Straw Analyses and Diagnostics
The Oregon production and annual export of thousands of containers of grass straw is an important industry. The seed and straw exporters work with the Endophyte Testing Laboratory at Oregon State University to determine levels of lolitrem B and ergovaline in straw to be exported. The laboratory provides exporters a certificate that lists toxin levels. This is a voluntary testing program. Since not all exporters use it, some shipments of tall fescue and perennial ryegrass straw with above-threshold levels of ergovaline or lolitrem B are delivered to their destinations. Many samples are received from veterinarians, ranchers, managers, and extension agents to ascertain potential toxicity risk in tall fescue and perennial ryegrass feed in North America.
A definitive diagnosis of tall fescue toxicosis or ryegrass staggers depends on quantification of alkaloid levels in the suspected feed. In the ergovaline assay, straw is ground to 0.5 mm, partitioned into chloroform by shaking for 24 h, purified with a solid-phase extraction (SPE) column, and quantified with a high-performance liquid chromatography (HPLC) fluorescence assay (Rottinghaus et al., 1993; Craig et al., 1994). For the lolitrem B assay, straw also is ground to a 0.5-mm size and partitioned into a chloroform-methanol mixture. After shaking for 18 h, the mixture is evaporated to dryness, reconstituted into a chloroform-acetonitrile mixture, and quantified with an HPLC fluorescence assay (Craig et al., 1994; Hovermale and Craig, 2001).
Sampling of Straw Bales for Toxin Analyses
Proper sampling methods must be used to ensure that analyses accurately quantify toxin concentrations. To obtain a representative sample from stacks of baled straw, a forage core sampler, available from farm supply sources, must be used. Core samplers often are attached to a manual (Fig. 18-3) or an electric hand drill for easy penetration. The sample corer should have an external diameter of 1.27 cm (0.5 in) and a core length of at least 30 cm. A bale can be sampled best by centering the core sampler in the end of the bale and drilling horizontally (Fig. 18-4). A minimum of 20 cores per stack and not more than one per bale should be obtained for each lot.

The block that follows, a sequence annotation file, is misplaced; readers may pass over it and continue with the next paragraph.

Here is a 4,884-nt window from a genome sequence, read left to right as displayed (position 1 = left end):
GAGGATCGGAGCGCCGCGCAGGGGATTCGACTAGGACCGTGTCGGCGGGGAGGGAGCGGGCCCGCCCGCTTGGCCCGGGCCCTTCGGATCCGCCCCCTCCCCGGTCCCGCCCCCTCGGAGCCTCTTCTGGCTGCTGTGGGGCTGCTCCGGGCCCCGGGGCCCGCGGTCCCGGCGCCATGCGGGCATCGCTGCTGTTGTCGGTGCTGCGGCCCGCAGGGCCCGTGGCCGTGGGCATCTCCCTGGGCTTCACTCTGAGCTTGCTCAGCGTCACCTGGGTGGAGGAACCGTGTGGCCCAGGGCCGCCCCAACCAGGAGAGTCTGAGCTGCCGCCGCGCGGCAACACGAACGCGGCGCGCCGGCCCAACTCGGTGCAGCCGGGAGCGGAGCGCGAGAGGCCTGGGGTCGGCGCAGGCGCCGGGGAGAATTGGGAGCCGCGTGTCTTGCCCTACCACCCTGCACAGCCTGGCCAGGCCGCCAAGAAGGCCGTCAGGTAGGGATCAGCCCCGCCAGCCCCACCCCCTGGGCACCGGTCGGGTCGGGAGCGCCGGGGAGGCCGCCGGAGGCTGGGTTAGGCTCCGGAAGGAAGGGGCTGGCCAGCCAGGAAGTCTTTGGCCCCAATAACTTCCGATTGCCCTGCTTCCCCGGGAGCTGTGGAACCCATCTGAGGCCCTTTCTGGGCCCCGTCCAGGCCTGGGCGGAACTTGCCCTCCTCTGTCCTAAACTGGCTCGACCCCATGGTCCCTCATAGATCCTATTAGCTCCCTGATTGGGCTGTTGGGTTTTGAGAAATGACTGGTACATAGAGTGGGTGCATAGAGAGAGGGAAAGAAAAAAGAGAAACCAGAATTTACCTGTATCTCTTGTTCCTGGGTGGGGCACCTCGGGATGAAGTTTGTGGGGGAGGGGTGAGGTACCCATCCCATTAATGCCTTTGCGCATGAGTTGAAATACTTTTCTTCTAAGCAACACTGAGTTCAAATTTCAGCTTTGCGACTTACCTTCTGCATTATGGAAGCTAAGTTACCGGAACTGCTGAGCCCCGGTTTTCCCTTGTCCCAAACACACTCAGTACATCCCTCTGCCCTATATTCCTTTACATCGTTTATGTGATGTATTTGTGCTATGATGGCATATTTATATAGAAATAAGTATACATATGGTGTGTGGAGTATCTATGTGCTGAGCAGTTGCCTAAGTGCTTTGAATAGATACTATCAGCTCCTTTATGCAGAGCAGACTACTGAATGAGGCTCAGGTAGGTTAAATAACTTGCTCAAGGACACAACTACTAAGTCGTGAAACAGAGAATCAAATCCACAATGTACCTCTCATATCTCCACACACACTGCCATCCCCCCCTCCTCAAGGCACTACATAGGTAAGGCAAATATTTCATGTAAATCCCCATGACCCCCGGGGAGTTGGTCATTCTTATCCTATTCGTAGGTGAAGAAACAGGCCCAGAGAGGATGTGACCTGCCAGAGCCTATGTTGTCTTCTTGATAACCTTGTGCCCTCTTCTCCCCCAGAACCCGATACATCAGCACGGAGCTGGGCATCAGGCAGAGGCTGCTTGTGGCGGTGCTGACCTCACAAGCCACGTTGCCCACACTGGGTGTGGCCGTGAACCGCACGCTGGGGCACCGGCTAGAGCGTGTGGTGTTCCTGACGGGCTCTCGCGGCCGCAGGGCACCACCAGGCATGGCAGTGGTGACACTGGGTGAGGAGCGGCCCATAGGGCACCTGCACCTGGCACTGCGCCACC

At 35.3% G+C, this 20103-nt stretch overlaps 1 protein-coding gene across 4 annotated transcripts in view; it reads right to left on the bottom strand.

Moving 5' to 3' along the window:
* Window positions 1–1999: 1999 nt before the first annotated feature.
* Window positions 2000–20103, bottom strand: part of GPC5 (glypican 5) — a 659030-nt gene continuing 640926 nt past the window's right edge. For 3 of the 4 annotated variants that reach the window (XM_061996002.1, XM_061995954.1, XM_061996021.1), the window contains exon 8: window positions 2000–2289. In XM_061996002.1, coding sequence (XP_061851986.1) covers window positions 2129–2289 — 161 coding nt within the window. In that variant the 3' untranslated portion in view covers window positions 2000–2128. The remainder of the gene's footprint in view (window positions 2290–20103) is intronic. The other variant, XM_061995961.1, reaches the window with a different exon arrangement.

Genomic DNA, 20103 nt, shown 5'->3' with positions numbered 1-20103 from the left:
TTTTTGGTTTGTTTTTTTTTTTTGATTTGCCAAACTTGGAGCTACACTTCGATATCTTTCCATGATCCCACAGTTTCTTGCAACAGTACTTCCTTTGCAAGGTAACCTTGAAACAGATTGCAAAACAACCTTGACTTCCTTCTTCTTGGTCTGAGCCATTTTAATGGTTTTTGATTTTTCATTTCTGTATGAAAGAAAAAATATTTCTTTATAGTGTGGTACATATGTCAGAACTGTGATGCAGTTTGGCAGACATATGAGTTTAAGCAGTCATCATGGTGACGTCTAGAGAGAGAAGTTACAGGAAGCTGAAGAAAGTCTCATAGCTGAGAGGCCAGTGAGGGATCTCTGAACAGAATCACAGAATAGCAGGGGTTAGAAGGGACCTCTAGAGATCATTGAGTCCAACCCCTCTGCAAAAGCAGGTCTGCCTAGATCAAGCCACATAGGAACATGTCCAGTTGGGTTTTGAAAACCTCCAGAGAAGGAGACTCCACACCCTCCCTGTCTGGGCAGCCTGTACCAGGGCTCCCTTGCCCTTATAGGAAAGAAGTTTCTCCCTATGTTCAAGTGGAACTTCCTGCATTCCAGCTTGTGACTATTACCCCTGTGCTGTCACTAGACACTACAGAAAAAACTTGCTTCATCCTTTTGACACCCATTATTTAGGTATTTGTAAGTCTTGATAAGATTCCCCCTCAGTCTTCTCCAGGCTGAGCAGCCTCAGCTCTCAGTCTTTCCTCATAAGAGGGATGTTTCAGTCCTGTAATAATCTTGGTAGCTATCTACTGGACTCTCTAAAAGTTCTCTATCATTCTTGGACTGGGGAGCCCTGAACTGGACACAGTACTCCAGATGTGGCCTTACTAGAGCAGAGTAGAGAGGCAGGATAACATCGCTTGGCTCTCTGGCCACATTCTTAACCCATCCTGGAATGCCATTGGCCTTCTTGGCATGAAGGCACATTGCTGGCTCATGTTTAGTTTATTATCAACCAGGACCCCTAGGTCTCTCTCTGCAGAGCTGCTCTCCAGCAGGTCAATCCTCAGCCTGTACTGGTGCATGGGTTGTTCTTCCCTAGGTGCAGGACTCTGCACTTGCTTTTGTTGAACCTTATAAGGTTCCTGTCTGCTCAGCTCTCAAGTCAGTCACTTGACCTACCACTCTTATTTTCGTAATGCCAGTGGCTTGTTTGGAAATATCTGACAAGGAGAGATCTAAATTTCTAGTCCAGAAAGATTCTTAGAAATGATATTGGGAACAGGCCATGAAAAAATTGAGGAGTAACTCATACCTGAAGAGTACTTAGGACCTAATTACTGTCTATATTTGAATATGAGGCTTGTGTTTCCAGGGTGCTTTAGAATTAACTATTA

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Fig. 18-3. Hay corer attached to a manual hand
drill. (photo: The Samuel Roberts Noble Foundation).
Fig. 18-4. Core sampling a bale in a straw
stack. (photo: Steve Van Mouwerik, Anderson Hay and Grain Co.)
A sampled lot should comprise only one cultivar, harvested from one field. If there are two or more lots in a stack, each lot should be sampled separately. A truckload of straw may be considered a lot if there is no information about its cultivar or field source. Bales within a lot should be sampled at random to guard against bias. Every fourth or fifth bale should be sampled, going around the stack or truck, taking at least five random samples from each of the four sides of the stack. Each set of samples from a sampled lot should be placed in a polyethylene freezer bag and sealed tightly. Each bag should be labeled carefully with the name and telephone number of the sender, the lot identification, and the name of the assay desired. Samples should be sent to a reputable laboratory with expertise in conducting toxin analyses. The author is connected with the Endophyte Service Laboratory at Oregon State University, which has a long history of competence in this area of analytical toxicology.
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